By following a few simple techniques, dental professionals can achieve great results in the field of full denture prosthetics.
As a dental technician you know: Full dentures are still and will remain relevant. The average age of the population will continue to rise. Recognize this trend and expand your expertise. Specialize in the highly exciting field of removable prosthetics. It’s worth it!
We have selected 5 tips to help you to become a top expert in full denture prosthetics. Your patients will thank you. Find out more.
1. Never underrate the process of producing working models
The model production is often misjudged. Many denturists and dental technicians trim away details within the models that contain important information - or just ignore them. This has a detrimental effect on the results.
Anatomical features on the models are more important than often thought. They are not only essential for the design of the prosthetic base and the retention of the finished full denture. But they also provide very important information
- for the position of the models in the articulator,
- the occlusal relationship,
- and last but not least tooth alignment and general design of the denture.
Here is an overview of the most important information, which is often overlooked. This list can be extended at will.
a) For correct model alignment:
- Trigonum retromolare (retromolar triangle)
b) For the denture design and impression tray perimeter:
- Trigonum retromolare (retromolar triangle),
- Posterior segment of both tubera maxillae,
- Cheek and lip bands,
- Linea Mylohyoidea
By carefully saving this anatomical information it will be easier to follow through all further steps.
2. How to achieve the correct jaw relationship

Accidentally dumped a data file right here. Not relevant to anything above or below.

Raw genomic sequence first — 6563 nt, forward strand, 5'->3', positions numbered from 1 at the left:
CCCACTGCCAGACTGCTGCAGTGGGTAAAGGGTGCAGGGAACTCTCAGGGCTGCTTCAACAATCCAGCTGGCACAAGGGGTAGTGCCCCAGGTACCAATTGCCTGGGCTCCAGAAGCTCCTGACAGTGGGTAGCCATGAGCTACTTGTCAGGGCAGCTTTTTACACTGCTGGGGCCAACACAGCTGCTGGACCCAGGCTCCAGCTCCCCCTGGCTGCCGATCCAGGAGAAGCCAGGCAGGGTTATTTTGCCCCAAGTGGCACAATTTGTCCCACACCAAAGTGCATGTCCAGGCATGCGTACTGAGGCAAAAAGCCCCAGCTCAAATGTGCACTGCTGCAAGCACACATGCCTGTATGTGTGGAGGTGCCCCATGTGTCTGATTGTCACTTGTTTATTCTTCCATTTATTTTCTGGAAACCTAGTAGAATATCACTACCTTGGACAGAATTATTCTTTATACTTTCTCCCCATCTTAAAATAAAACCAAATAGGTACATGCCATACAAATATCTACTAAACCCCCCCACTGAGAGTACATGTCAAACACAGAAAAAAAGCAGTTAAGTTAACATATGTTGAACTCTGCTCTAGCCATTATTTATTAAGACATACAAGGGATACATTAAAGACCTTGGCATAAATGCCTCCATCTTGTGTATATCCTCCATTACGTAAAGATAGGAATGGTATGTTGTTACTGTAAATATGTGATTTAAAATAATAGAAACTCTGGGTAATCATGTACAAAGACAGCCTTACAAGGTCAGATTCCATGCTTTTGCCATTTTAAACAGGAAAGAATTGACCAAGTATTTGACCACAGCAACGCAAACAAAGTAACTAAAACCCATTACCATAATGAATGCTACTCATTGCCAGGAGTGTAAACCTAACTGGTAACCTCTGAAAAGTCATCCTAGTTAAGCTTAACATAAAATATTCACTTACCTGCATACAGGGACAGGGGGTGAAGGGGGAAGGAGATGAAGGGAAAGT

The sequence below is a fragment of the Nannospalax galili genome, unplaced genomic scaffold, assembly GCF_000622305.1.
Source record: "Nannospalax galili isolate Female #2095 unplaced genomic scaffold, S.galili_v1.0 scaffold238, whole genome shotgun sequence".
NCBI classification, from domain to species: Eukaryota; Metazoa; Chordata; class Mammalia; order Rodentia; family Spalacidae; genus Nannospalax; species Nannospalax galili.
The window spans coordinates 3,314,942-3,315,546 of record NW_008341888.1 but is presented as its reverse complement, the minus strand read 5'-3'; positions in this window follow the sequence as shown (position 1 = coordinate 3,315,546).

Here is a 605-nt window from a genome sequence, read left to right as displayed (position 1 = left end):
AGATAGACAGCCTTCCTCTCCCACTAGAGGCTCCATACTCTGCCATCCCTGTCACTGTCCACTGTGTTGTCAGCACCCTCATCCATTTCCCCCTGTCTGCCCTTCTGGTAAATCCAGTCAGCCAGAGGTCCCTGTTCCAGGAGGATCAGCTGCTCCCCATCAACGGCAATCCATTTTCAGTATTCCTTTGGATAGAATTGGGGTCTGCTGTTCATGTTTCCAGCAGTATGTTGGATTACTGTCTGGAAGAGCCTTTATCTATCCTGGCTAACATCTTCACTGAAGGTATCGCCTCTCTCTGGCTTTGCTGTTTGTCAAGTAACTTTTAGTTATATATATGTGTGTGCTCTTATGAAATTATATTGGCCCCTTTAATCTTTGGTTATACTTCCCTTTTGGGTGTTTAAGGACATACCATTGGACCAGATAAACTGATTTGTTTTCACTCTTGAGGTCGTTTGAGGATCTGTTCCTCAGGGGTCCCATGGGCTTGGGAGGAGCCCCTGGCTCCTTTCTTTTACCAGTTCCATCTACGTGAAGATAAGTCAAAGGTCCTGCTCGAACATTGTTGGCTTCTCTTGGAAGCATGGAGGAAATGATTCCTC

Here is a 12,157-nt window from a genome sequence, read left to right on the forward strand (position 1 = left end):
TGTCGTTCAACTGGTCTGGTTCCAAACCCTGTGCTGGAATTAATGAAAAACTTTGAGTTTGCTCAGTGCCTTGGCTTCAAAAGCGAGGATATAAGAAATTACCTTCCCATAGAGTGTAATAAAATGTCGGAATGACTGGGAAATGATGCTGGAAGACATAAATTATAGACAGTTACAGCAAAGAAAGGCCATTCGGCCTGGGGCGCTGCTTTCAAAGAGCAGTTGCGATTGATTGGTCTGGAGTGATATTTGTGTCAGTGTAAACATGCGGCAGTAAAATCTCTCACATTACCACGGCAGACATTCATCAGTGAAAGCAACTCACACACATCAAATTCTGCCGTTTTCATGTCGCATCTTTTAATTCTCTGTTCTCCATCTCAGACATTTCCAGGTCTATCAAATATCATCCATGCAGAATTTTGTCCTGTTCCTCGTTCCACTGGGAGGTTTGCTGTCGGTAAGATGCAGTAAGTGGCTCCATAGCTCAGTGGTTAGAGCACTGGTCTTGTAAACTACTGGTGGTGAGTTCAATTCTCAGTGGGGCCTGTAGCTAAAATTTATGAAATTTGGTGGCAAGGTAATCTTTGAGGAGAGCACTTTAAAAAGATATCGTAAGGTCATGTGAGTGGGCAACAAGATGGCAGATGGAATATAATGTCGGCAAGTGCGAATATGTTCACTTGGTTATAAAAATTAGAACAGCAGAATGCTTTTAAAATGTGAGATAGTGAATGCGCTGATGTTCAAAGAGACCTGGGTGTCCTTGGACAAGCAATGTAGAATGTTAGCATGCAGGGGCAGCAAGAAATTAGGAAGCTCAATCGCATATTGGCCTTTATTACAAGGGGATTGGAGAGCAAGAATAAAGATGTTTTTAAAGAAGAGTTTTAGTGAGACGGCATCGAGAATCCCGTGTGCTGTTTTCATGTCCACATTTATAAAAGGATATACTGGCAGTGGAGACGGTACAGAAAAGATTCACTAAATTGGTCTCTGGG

If your dentist supplies a preliminary bite registration with Centric Tray along with the first impressions, this will allow you to mount the upper and lower jaw models correctly and three dimensional in the articulator. As a result, you will accomplish an initial alignment of both jaws - a small working step with great effect. Why? Because you can now prepare the additional registration steps individually, custom-made to suit a particular patient. The vertical dimension of the bite registration will already be approximately equivalent to the patient’s natural occlusal height. You, the denturist or the dentist no longer has to find the patient’s individual occlusal height in a step by step approach. You will only need to carry out minimal adjustments. This saves treatment time, which can be invested in other duties.
Intraoral registration sets such as the Gnathometer M or the Gnathometer CAD can also be used individually for patients. The three most important advantages:
- The patient feels more comfortable.
- The dentist can work faster.
- The registration is more accurate.
3. How to enhance the quality of the impression
Does a patient complain about pressure points or retention problems? If so, check the quality of the work preparation and ask yourself these three questions:
- Can you improve the work preparation (functional impressions and subsequent working models)?
- Is all the necessary information visible on the model?
- If not – can you, or your dental technician, do anything to improve the quality?